The Bill proposes to establish the Food Safety and Standards Authority of India (FSSA), which would lay down scientific standards of food safety and ensure safe and wholesome food. The FSSA would be assisted by a Central Advisory Committee, a Scientific Committee and a number of Scientific Panels in specifying standards. The standards would be enforced by the Commissioner of Food Safety of each state through Designated Officers and Food Safety Officers.

    Table: Composition of FSSA

    The FSSA would consist of a Chairperson and 18 members. The Chairperson would be either an eminent food scientist or a civil servant not below the rank of Secretary. Seven of the members would be ex-officio, not below the post of Joint Secretary, from various ministries. Five members would be appointed by rotation every three years from the states and Union Territories. The Authority would have two representatives each from the food industry and consumer organizations, one food technologist, and one member from a farmers' organization.

  • Standards for Food Articles

    The Bill prohibits the use of food additives, processing aid, contaminants, heavy metals, insecticides, pesticides, veterinary drugs residue, antibiotic residues, or solvent residues unless they are in accordance with specified regulations. Certain food items such as irradiated food, genetically modified food, organic food, health supplements and proprietary food cannot be manufactured, processed or sold without adhering to specific regulations.

    The Bill makes it mandatory for the distributor of a food article to identify the manufacturer and the seller to identify either the manufacturer or the distributor of a food item. Every packaged food product has to be labelled as per regulations in the Bill. The packaging and labelling of a food product should not mislead consumers about its quality, quantity or usefulness.

  • Food Recall Procedures

    The Bill has special provisions for food recall procedures. If a food business operator (i.e., anyone owning or carrying out a business relating to food) considers that a food item is not in compliance with the specified standards, he has to initiate procedures to withdraw the food in question and inform the competent authorities.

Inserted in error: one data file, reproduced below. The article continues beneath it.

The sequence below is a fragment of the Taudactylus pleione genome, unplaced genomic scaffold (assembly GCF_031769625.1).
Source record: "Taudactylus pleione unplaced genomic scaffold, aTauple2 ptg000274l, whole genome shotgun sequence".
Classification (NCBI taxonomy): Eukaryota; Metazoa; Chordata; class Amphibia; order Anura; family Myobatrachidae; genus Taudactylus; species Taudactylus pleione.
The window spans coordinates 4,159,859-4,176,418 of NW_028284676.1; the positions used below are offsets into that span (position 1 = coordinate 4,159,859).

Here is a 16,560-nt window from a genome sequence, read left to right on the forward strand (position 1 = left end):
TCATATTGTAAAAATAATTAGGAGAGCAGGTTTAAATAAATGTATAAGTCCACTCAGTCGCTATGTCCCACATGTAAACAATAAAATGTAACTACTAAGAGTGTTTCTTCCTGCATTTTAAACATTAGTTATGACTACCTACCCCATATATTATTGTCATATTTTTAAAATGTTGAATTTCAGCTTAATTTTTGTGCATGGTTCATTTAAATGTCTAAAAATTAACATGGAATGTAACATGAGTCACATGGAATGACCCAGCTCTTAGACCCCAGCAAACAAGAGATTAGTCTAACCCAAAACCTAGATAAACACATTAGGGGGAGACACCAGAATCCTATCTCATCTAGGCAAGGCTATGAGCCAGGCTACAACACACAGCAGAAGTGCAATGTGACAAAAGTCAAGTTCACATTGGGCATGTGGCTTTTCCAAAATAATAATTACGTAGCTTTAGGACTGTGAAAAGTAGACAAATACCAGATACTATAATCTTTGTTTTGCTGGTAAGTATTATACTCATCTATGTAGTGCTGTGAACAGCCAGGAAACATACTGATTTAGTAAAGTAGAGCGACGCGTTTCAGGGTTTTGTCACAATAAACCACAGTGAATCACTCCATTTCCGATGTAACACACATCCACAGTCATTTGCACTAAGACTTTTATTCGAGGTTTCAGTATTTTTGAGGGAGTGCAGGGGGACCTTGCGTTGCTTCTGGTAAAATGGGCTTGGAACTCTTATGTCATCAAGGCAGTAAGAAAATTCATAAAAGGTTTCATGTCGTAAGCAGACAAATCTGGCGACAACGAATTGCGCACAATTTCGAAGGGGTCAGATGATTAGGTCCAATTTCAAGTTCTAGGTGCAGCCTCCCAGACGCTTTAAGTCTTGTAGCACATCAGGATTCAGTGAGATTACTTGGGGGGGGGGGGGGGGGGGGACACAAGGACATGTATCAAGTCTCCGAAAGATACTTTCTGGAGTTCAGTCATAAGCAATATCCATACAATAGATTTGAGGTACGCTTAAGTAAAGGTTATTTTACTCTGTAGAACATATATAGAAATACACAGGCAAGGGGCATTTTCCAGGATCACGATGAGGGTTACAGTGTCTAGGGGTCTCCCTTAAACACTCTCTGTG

• Enforcement

    Every food business operator is required to have a licence in order to operate his food business. Petty manufacturers who make their own food, hawkers, vendors or temporary stall holders do not require a licence. Instead, they need to get their businesses registered with the local municipality or Panchayat.

    The Bill empowers the FSSA and State Food Safety Authorities* to monitor and regulate the food business operators. The Commissioner of Food Safety of each state appoints a Designated Officer (DO), not below the level of Sub-Divisional Officer, for a specific district whose duties include issuing or cancelling licences, prohibiting sale of food articles that violate specified standards, receiving report and samples of food articles from Food Safety Officers and getting them analysed. The DO also has the power to serve an 'improvement notice' on any food operator and suspend his license in case of failure in compliance with such a notice. The DO also investigates any complaint made in writing against Food Safety Officers. Food Safety Officers are appointed for a specified local area and their duties include taking samples of food articles, seizing food articles that are of suspect quality or inspecting any place where food articles are stored or manufactured.